A comprehensive database of Tennessee native plants
Sun to light shade; medium to dry moisture level; tolerates a wide range of soils; prefers strongly to slightly acid pH but is unique among the Vaccinium because tolerates neutral to alkaline pH.
8-15 feet height by 4-10 feet spread; blooms in May and June; white flowers tinged with pink; black, lustrous berries in clusters persisting through winter.
Growth Rate: Slow to medium
Maintenance: Free of serious pests or diseases. Easy maintenance. Needs no special treatment once established.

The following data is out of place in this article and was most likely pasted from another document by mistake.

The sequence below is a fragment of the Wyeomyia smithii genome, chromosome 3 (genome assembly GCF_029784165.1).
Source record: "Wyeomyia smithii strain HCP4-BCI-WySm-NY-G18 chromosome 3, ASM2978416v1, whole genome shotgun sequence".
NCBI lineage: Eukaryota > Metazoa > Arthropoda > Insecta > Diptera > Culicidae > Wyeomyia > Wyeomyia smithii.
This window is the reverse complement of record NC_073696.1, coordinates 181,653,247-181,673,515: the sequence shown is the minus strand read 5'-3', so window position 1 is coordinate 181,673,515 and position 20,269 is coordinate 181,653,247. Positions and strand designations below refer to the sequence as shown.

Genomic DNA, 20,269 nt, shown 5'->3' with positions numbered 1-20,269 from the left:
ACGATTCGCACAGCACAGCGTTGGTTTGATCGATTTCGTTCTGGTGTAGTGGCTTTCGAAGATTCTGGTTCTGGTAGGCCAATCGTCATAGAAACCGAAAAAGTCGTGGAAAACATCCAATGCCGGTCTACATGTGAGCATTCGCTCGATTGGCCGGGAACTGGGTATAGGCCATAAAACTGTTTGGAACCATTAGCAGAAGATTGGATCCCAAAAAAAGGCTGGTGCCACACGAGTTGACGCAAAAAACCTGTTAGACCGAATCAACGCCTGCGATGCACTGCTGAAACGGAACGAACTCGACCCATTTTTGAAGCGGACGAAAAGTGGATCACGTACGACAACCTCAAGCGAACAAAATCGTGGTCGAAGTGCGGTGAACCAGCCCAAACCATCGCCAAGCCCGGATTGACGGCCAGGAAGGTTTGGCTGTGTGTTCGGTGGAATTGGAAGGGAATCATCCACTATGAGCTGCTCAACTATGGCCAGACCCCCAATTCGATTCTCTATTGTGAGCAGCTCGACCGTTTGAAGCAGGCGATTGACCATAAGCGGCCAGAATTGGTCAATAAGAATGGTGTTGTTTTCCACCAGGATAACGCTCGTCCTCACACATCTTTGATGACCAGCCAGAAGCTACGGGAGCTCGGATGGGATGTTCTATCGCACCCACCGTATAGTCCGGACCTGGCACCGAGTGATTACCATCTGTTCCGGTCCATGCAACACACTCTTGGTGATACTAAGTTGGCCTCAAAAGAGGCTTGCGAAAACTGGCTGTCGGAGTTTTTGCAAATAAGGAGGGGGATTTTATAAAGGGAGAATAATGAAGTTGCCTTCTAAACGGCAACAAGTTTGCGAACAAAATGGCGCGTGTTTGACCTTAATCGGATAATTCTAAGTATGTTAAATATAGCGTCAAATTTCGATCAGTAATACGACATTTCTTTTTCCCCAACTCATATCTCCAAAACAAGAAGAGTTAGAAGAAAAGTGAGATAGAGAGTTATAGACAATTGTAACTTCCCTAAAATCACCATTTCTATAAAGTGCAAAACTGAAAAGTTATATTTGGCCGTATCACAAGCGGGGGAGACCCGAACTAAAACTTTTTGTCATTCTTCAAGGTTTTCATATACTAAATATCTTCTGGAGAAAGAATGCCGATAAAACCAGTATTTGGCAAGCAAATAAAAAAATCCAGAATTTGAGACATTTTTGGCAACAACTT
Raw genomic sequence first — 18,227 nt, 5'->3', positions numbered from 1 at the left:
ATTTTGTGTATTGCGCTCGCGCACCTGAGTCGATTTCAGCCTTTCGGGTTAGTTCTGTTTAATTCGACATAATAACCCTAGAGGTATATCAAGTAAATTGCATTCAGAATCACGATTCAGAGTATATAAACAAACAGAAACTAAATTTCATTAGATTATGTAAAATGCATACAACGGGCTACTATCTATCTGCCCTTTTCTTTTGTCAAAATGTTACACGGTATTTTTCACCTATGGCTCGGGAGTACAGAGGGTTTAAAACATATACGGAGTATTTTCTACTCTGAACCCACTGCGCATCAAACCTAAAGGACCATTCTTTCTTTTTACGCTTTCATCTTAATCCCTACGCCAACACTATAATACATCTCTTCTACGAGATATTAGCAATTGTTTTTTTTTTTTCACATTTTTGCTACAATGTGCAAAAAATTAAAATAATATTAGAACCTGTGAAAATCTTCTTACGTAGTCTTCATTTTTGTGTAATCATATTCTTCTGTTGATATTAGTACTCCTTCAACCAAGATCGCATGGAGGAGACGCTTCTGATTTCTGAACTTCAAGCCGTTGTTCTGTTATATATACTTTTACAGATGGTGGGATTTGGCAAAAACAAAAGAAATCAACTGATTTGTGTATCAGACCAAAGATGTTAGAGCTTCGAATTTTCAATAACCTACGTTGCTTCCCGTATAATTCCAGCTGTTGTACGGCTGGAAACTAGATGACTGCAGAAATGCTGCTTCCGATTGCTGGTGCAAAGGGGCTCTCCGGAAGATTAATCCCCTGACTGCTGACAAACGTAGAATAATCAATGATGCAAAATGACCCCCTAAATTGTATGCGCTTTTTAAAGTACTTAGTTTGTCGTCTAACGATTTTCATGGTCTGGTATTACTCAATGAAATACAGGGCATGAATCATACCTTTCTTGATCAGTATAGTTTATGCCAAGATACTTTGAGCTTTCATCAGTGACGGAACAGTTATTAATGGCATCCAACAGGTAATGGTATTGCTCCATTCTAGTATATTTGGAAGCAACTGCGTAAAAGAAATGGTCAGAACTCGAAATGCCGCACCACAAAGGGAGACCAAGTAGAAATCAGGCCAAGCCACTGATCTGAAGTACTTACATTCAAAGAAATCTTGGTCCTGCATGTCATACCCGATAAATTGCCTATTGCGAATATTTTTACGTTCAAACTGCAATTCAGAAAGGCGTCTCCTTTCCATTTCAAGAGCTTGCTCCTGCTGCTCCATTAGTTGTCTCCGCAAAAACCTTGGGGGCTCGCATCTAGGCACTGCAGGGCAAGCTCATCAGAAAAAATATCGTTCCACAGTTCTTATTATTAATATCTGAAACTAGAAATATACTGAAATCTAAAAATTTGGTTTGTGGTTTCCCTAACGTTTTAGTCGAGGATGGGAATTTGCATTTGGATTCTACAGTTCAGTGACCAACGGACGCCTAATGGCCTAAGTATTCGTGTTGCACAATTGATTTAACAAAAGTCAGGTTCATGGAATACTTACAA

Propagation: Moderately easy from seed; seed germination code C(60-90) at 41 degrees F. Seeds need light to germinate. Difficult from cuttings.
Native Region: Statewide except absent in Central Basin
Large, evergreen to semi-evergreen shrub to small tree which is the largest member of the blueberry family. Attractive species with twisted irregular branches, reddish exfoliating bark, and crimson red leaves in fall that hang on for an extended period. Deserves to be planted more often. Fruit not palatable to humans. Fruit production is erratic, ranging from none in some years to prolific in other years. Native to dry, rocky woods, sand dunes, rock outcroppings, dry sterile hillsides, meadows and abandoned fields. High wildlife value. Attracts birds, mammals, bees and butterflies.